When all was said and done, Gravity took home the most with seven awards (mostly on the technical side but a nod to Cuaron for Director is hardly one to balk at) and Dallas Buyers Club and 12 Years a Slave took three each.

As for the contest, in first place we have the lovely Astrea Campbell-Cobb who went 21/21 of the major categories and only missed the Live Action Short. Good on ya! You have a Blu Ray of 12 Years a Slave with your name on it. In second place, we have Preston Nicholson who got 20/21 and 2/3 of the shorts. Although there were a number of other contestants who got the same stats, Preston beat the others too it, posting the second day of the contest. He will receive the Best Picture nominee from last year of his choice. Congratulations guys!

Below you’ll find the winners and nominees of each category and at the bottom of the page you’ll find the actor’s acceptance speeches to revist or watch if you missed them the first time around.

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WINNER: 12 Years a Slave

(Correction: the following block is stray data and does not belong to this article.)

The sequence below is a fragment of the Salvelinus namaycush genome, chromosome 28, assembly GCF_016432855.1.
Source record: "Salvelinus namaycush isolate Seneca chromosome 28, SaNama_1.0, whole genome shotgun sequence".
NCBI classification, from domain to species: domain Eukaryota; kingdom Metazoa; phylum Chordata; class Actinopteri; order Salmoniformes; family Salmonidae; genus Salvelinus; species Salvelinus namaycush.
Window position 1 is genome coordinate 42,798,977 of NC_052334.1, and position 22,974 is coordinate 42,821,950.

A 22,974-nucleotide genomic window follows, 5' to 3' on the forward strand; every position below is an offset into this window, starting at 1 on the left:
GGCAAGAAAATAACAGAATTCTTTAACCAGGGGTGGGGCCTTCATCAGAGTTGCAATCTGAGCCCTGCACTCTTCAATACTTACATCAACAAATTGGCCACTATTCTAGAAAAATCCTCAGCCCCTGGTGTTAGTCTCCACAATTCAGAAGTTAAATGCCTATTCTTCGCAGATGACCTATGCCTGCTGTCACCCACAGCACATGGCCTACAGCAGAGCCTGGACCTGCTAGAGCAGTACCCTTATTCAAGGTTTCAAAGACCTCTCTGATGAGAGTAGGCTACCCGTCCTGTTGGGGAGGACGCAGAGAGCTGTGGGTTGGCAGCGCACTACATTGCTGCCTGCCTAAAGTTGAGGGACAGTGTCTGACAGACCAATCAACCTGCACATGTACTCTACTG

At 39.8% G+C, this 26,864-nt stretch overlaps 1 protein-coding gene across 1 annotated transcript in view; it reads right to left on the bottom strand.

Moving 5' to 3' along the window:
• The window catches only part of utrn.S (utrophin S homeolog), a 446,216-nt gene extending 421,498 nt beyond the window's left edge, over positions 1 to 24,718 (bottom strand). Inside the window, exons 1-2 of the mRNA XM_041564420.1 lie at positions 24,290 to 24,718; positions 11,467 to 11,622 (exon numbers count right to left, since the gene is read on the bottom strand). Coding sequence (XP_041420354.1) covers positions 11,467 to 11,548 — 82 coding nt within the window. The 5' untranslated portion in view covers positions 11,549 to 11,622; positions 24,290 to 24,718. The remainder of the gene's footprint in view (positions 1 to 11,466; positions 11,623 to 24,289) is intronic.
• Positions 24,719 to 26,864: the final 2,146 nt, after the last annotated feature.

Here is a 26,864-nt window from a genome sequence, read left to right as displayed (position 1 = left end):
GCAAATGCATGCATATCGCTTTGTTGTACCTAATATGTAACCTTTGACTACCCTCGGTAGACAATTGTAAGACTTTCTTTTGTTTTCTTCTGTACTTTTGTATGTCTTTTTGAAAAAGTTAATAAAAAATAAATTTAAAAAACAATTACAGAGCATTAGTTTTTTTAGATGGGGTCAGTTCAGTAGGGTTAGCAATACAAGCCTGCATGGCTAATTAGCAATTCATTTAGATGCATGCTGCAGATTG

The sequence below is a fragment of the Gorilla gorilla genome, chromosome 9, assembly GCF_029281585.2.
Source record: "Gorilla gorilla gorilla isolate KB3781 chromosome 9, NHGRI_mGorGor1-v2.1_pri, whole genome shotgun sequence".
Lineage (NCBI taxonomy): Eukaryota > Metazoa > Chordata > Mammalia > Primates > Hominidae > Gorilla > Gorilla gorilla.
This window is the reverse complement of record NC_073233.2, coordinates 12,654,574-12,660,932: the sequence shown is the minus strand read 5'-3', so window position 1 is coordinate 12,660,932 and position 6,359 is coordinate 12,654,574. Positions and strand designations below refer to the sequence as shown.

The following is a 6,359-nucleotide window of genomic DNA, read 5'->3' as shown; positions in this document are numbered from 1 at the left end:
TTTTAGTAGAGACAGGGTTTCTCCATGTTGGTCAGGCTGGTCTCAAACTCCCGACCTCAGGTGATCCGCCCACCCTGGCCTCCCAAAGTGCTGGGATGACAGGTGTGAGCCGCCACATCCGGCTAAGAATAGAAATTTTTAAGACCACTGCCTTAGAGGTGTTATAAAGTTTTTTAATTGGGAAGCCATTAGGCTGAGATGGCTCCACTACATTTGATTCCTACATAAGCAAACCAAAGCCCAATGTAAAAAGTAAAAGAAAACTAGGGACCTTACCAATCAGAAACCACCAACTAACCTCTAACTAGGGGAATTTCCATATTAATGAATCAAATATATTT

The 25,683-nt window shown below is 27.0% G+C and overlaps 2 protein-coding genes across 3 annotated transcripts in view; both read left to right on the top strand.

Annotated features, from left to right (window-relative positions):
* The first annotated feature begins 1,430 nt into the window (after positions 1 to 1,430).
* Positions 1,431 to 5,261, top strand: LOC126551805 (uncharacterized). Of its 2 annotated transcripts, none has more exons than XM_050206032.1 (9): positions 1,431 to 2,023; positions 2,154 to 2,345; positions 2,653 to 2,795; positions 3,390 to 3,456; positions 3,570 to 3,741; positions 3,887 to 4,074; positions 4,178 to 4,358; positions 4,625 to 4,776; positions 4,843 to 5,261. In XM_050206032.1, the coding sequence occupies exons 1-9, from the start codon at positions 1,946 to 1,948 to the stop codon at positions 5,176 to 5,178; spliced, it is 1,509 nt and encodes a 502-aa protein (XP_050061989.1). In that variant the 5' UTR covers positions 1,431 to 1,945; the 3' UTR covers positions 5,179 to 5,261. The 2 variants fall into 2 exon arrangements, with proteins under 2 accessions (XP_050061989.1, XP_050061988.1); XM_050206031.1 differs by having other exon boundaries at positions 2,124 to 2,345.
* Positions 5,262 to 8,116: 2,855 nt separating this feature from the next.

Nominees: American Hustle; Captain Phillips; Dallas Buyers Club; Gravity; Her; Nebraska; Philomena; The Wolf of Wall Street; 12 Years a Slave

Actor

WINNER: Matthew McConaughey, Dallas Buyers Club

Nominees: Christian Bale, American Hustle; Bruce Dern, Nebraska; Leonardo DiCaprio, The Wolf of Wall Street; Matthew McConaughey, Dallas Buyers Club; Chiwetel Ejiofor, 12 Years a Slave

Actress

WINNER: Cate Blanchett, Blue Jasmine

Nominees: Amy Adams, American Hustle; Cate Blanchett, Blue Jasmine; Sandra Bullock, Gravity; Judi Dench, Philomena; Meryl Streep, August: Osage County

Supporting Actor

WINNER: Jared Leto, Dallas Buyers Club

Nominees: Barkhad Abdi, Captain Phillips; Bradley Cooper, American Hustle; Michael Fassbender, 12 Years a Slave; Jonah Hill, The Wolf of Wall Street; Jared Leto, Dallas Buyers Club

Supporting Actress

WINNER: Lupita Nyong’o, 12 Years a Slave

Nominees: Sally Hawkins, Blue Jasmine; Jennifer Lawrence, American Hustle; Lupita Nyong’o, 12 Years a Slave; Julia Roberts, August: Osage County; June Squibb, Nebraska

Director

WINNER: Alfonso Cuarón, Gravity

Nominees: Alfonso Cuarón, Gravity; Steve McQueen, 12 Years a Slave; Alexander Payne, Nebraska; David O. Russell, American Hustle; Martin Scorsese, The Wolf of Wall Street

Animated Feature Film

WINNER: Frozen

Nominees: The Croods; Despicable Me 2; Ernest & Celestine; Frozen; The Wind Rises